The June 14 announcement by Philips of its voluntary positive airway pressure (PAP) device recall has been a significant challenge for our members and the patients that we take care of, especially since we have been grappling for more than a year with the practice management difficulties caused by the COVID-19 pandemic. Once again, our resilience is being tested.
I personally feel the weight of this ongoing challenge as I painstakingly respond to dozens of my patients concerns daily as we discuss what is best for each of them. I’ve heard similar stories from many of you who are equally frustrated and overwhelmed by the difficulty of this situation. The recall has forced us to make difficult treatment decisions for our patients, and we, as clinicians, and our patients have received only limited information to guide the shared decision-making process. I share your frustration. You deserve better. Our patients deserve better.
This week the AASM sent to Philips a letter co-signed by leaders of the American Academy of Neurology (AAN), American College of Chest Physicians (CHEST), and American Thoracic Society (ATS), requesting more information about what triggered the recall. The supplemental information recently posted by Philips provided some helpful details about the concerns related to foam degradation and chemical emissions. However, we need additional information so that we can provide a more complete picture of the risk to our patients. We also requested more details about device production and availability. We hope that Philips will publicly disclose this information soon.
Despite the limited information currently available, our Public Safety Committee continues to develop tools to help you. On the AASM guidance webpage, you will find links to resources including a sample message to patients, consent and release form, and patient assessment algorithm. You also can submit questions to email@example.com.
In uncertain times like these, it is important for us to be able to share information and learn from one another. AASM Engage, our new online community, includes a Members Forum, where you can ask questions and share your experience. I encourage you to join the conversation today.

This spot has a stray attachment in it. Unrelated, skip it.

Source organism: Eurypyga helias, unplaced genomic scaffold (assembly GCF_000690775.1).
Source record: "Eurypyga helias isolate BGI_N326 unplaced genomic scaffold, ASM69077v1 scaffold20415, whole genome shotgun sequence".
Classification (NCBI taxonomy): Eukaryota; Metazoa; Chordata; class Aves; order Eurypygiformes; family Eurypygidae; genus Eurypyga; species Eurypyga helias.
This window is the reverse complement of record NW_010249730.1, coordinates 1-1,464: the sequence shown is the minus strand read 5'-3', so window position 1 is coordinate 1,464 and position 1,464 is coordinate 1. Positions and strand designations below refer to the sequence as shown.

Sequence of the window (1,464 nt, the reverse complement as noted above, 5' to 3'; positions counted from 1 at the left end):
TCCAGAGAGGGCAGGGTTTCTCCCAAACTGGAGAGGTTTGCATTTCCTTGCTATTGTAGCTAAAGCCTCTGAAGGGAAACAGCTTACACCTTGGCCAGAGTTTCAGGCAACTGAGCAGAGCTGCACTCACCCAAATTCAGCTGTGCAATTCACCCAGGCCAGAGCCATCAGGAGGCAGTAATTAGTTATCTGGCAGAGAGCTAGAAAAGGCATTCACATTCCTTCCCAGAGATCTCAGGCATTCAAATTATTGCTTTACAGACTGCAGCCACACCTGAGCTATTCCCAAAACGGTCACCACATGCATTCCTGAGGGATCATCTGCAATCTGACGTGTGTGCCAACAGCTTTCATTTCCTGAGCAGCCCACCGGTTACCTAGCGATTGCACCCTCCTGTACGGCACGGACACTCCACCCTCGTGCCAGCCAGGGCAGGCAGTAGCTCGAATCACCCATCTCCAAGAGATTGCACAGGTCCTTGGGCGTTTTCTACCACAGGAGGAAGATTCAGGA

The recall also has been frustrating for patients financially, many of whom are uncertain about how it will impact their health insurance coverage. The AASM and several medical societies and patient advocacy organizations submitted a letter on June 22 to the durable medical equipment (DME) Medicare administrative contractors (MACs) requesting support from the Centers for Medicare & Medicaid Services (CMS) for patients affected by the recall. We also sent a similar letter to more than 200 private payer contacts. On June 28, the DME MACs posted several frequently asked questions for DME suppliers. One response clarifies that during the COVID-19 public health emergency, which likely will remain in place for the entirety of 2021, CMS has instructed the DME MACs to not enforce clinical indications of coverage (e.g., 90-day adherence metric) for the types of respiratory devices involved in the voluntary recall. The AASM also has received responses from several private payers that are relaxing certain requirements for patients affected by the recall.
It has been refreshing to collaborate with our fellow medical societies and patient advocacy groups as we share the same mission of making sure patients receive the most effective and safest option for treatment of sleep apnea. The AASM will continue to advocate for you and your patients as we navigate this challenging recall together.
Raman Malhotra, MD, FAASM